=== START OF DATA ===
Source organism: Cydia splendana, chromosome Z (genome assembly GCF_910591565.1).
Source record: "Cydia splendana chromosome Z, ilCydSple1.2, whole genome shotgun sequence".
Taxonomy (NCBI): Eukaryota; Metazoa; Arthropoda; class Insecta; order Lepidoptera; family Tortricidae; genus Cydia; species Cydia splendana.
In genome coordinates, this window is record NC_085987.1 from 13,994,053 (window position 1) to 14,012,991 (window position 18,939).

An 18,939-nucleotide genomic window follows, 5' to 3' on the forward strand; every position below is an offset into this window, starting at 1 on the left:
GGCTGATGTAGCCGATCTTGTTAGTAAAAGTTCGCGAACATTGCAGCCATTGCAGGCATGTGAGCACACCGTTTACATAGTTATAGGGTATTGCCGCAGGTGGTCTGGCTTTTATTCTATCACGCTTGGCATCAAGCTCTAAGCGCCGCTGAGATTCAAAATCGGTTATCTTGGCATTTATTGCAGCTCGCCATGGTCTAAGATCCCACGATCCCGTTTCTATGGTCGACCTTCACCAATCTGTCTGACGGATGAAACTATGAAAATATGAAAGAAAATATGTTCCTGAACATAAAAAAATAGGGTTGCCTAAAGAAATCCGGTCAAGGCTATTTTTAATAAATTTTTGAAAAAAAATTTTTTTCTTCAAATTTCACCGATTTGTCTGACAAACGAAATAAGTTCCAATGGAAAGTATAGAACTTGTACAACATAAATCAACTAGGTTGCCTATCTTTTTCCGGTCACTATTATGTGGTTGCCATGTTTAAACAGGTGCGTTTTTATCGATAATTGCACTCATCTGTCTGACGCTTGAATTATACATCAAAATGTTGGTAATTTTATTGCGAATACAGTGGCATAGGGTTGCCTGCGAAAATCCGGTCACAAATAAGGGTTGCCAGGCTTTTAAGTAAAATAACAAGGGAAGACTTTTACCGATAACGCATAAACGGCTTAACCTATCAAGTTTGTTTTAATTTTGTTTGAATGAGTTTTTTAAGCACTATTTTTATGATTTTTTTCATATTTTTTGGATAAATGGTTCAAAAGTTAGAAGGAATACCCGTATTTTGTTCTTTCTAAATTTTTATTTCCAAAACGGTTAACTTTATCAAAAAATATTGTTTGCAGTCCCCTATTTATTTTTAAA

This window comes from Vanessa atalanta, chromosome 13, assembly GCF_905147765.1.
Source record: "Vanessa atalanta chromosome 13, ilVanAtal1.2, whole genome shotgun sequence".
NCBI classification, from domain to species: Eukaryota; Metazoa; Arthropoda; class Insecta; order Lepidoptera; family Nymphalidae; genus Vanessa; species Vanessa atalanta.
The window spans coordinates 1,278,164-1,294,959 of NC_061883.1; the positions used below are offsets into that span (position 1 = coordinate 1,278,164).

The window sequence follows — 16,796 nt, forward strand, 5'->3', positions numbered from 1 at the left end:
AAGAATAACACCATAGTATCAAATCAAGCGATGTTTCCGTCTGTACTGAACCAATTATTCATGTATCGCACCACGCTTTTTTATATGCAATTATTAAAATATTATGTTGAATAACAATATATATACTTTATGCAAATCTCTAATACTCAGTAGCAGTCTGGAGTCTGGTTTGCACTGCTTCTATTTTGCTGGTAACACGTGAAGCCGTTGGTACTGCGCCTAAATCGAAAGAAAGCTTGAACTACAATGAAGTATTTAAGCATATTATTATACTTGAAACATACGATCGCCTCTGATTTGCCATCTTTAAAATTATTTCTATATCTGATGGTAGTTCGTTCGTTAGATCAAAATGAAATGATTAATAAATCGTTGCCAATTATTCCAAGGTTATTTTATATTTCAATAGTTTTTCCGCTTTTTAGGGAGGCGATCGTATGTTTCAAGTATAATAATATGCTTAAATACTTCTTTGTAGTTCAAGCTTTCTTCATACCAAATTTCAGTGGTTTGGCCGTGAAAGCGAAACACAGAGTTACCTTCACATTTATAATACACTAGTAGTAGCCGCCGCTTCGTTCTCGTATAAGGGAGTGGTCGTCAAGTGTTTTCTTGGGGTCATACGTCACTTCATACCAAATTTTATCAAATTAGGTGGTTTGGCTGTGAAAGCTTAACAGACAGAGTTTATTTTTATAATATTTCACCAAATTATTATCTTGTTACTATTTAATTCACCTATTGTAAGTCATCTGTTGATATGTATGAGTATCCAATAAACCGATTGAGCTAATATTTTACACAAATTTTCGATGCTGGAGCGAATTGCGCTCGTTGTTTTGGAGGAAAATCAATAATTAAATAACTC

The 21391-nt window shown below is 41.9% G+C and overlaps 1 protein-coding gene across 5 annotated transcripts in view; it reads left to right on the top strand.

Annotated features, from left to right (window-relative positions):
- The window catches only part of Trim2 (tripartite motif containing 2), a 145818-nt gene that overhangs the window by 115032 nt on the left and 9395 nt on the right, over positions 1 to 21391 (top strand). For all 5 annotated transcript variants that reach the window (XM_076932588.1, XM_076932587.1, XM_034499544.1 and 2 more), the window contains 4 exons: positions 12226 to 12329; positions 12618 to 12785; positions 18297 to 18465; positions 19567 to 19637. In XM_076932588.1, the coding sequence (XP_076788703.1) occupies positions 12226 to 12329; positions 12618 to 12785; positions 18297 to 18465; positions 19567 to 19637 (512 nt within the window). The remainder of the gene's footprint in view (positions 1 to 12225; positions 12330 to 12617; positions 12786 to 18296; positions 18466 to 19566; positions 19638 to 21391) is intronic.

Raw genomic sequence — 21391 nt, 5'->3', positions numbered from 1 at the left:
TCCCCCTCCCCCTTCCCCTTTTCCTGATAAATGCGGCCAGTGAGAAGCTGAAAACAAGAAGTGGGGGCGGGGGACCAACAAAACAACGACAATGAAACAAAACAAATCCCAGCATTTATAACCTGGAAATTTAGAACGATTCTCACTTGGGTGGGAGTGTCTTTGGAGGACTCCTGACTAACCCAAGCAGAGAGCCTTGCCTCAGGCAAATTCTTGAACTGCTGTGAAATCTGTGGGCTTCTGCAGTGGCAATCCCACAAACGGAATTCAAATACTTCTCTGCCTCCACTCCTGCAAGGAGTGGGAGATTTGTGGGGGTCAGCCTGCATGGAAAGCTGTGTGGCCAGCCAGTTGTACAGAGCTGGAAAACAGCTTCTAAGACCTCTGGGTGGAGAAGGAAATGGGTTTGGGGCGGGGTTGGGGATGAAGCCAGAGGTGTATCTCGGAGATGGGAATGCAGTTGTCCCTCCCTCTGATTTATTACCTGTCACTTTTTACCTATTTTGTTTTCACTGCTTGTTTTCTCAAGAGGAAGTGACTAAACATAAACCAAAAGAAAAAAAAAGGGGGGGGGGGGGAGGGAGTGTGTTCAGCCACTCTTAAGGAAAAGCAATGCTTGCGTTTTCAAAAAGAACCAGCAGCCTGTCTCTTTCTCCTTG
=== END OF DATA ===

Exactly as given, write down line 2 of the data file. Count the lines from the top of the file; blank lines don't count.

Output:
Source record: "Cydia splendana chromosome Z, ilCydSple1.2, whole genome shotgun sequence".